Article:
from paganism, because she so clearly represents "The Mother").
The moon represents the female
half of Nature. Planting, nurturing, growth. The Mother. We speak
of "Mother Earth", and indeed, the Earth is our mother,
but the moon has come to represent the cycles of life.
The Greenman is often the
cause of confusion where "devil" worship is concerned.
The male half of Nature is often represented by the mythical "Greenman"
complete with horns and oak leaves about his head. He is Nature,
but the wild, male side. The classical god "Pan" was
such a representative, with his hooved feet and horns. He was
the original Nature Boy!
The Greenman represents the
harvest, winter, the harder, harsher elements of Nature. All just
as essential as the softer female half.
Basic Beliefs Of
In general, most pagans do not celebrate the "normal"
Christian holidays- i.e.: Easter, Christmas, etc. This of course,
is not a 100% statement, as many Wiccans celebrate with these
holidays with their relatives who are not pagans. We have our
own ancient holidays known as Sabbats, and also celebrate Esbats,
or full moons. Sabbats occur at the quarters and cross-quarters
of the year, and some names and dates may sound familiar- Samhain
on Oct.31, Yule about Dec.21, Imbolc on February 2, Ostara about
March 21, Beltane on May 1, Midsummer about June 21, Lughnasadh
on Aug.1, Mabon about Sept.21. When Christianity was getting its
foothold on Europe, religious leaders took most of the Pagan holidays
and traditions and assimilated them into Christianity. Evergreens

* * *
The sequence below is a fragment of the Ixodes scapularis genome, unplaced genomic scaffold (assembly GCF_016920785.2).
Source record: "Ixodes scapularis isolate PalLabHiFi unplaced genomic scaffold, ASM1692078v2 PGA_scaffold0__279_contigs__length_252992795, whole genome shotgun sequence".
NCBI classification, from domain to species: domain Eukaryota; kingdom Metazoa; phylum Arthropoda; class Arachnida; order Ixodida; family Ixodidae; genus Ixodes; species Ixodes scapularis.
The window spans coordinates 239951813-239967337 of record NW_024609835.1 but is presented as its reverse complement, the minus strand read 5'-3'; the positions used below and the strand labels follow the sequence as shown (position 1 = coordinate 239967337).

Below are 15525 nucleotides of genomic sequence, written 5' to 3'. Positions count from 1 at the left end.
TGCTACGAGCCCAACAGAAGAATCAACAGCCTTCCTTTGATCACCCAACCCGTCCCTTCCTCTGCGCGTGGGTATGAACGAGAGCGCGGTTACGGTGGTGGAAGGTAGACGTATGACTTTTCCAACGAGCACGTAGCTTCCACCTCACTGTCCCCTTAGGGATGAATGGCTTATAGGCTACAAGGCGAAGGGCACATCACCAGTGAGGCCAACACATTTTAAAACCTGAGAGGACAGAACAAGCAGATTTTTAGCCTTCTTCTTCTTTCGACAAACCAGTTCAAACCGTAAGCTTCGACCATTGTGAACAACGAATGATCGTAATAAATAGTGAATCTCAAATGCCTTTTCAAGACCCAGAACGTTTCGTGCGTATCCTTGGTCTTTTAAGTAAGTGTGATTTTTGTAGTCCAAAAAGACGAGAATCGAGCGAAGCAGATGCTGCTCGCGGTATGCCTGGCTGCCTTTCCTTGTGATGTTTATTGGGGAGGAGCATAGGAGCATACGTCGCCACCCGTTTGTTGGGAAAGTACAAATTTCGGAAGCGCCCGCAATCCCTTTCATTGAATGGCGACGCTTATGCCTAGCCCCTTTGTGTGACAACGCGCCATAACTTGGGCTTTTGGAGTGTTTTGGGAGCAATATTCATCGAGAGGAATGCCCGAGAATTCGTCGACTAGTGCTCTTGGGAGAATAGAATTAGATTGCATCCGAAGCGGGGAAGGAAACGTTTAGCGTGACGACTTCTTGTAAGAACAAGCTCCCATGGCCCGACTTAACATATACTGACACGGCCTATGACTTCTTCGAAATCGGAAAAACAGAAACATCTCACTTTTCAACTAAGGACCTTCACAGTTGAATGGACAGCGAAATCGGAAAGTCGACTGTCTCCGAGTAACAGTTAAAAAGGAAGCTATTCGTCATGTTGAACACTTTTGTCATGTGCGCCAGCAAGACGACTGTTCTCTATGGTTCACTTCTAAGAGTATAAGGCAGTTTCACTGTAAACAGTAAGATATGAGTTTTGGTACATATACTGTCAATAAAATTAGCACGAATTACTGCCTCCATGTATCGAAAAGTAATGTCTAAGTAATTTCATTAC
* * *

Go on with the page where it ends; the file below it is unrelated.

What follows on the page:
in December, pumpkins in October, eggs at Easter, all of these
and lots more are Pagan traditions which were adopted by the church
to facilitate a smoother transition when they converted Pagans.
Incidentally, the term Pagan simply means "country dweller".
When the church was trying to fill it's pews, they found that
the city people were easier to convert than those out in the country,
so it became known as a derogatory term.
Do pagans worship satan at all - even a little?
No. Pagans do not believe in Satan, do not even believe he exists.
Satan is a Christian concept. Witchcraft predates Christianity,
therefore no pagans have ever worshiped Satan. Period.
The Nature of Our Way
as possible, hold rites in forests, by the
seashore, on deserted mountaintops or near tranquil lakes.
out wisdom in books, rare manuscripts and cryptic
poems if you will, but seek it out also in simple stones and
fragile herbs and in the cries of wild birds. Listen to the
whisperings of the wind and the roar of water if you
would discover magick, for it is here that the old secrets
contain words; trees contain energies
and wisdom books never dreamt of.
remember that the Old Ways are constantly revealing
themselves. Therefore be as the river willow that bends
and sways with the wind. That which remains changeless
shall outlive it's spirit, but that which evolves and grows
will shine for centuries.
can be no monopoly on wisdom. Therefore share
what you will of our ways with others who seek them.
not the rituals or spells of another, for who can
say yours are greater in power or wisdom?
that your actions are honorable, for all that you
do shall return to you three-fold, good or bane.
of one who would dominate you, who would
control and manipulate your workings and reverences.
all living things, for we are of the bird, the fish,
the bee. Destroy not life save it be to preserve your own.
this is the nature of our way.
Very Good Pagan Site, and the source for above. Click